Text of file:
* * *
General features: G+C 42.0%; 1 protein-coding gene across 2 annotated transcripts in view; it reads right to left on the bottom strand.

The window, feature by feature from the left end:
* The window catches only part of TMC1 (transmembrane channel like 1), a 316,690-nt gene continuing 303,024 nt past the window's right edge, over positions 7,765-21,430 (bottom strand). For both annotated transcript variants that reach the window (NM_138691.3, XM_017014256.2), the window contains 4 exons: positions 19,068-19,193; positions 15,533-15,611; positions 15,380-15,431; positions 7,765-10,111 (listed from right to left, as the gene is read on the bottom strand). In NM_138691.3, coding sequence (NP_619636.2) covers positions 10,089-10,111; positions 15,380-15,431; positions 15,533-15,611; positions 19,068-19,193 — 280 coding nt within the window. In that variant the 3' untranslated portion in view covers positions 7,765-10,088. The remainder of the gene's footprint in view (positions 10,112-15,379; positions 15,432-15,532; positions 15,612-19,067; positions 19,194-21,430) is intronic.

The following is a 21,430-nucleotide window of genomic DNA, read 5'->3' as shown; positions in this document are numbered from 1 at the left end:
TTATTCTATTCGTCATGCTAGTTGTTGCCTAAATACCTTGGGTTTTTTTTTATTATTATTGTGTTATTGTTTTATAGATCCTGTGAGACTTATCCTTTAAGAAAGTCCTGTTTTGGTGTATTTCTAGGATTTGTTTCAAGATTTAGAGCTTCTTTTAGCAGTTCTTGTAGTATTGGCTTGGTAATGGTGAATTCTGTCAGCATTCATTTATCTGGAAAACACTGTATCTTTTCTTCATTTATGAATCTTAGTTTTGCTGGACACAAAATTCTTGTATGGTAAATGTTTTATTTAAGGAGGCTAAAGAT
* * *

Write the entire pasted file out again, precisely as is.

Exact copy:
General features: G+C 42.0%; 1 protein-coding gene across 2 annotated transcripts in view; it reads right to left on the bottom strand.

The window, feature by feature from the left end:
* The window catches only part of TMC1 (transmembrane channel like 1), a 316,690-nt gene continuing 303,024 nt past the window's right edge, over positions 7,765-21,430 (bottom strand). For both annotated transcript variants that reach the window (NM_138691.3, XM_017014256.2), the window contains 4 exons: positions 19,068-19,193; positions 15,533-15,611; positions 15,380-15,431; positions 7,765-10,111 (listed from right to left, as the gene is read on the bottom strand). In NM_138691.3, coding sequence (NP_619636.2) covers positions 10,089-10,111; positions 15,380-15,431; positions 15,533-15,611; positions 19,068-19,193 — 280 coding nt within the window. In that variant the 3' untranslated portion in view covers positions 7,765-10,088. The remainder of the gene's footprint in view (positions 10,112-15,379; positions 15,432-15,532; positions 15,612-19,067; positions 19,194-21,430) is intronic.

The following is a 21,430-nucleotide window of genomic DNA, read 5'->3' as shown; positions in this document are numbered from 1 at the left end:
TTATTCTATTCGTCATGCTAGTTGTTGCCTAAATACCTTGGGTTTTTTTTTATTATTATTGTGTTATTGTTTTATAGATCCTGTGAGACTTATCCTTTAAGAAAGTCCTGTTTTGGTGTATTTCTAGGATTTGTTTCAAGATTTAGAGCTTCTTTTAGCAGTTCTTGTAGTATTGGCTTGGTAATGGTGAATTCTGTCAGCATTCATTTATCTGGAAAACACTGTATCTTTTCTTCATTTATGAATCTTAGTTTTGCTGGACACAAAATTCTTGTATGGTAAATGTTTTATTTAAGGAGGCTAAAGAT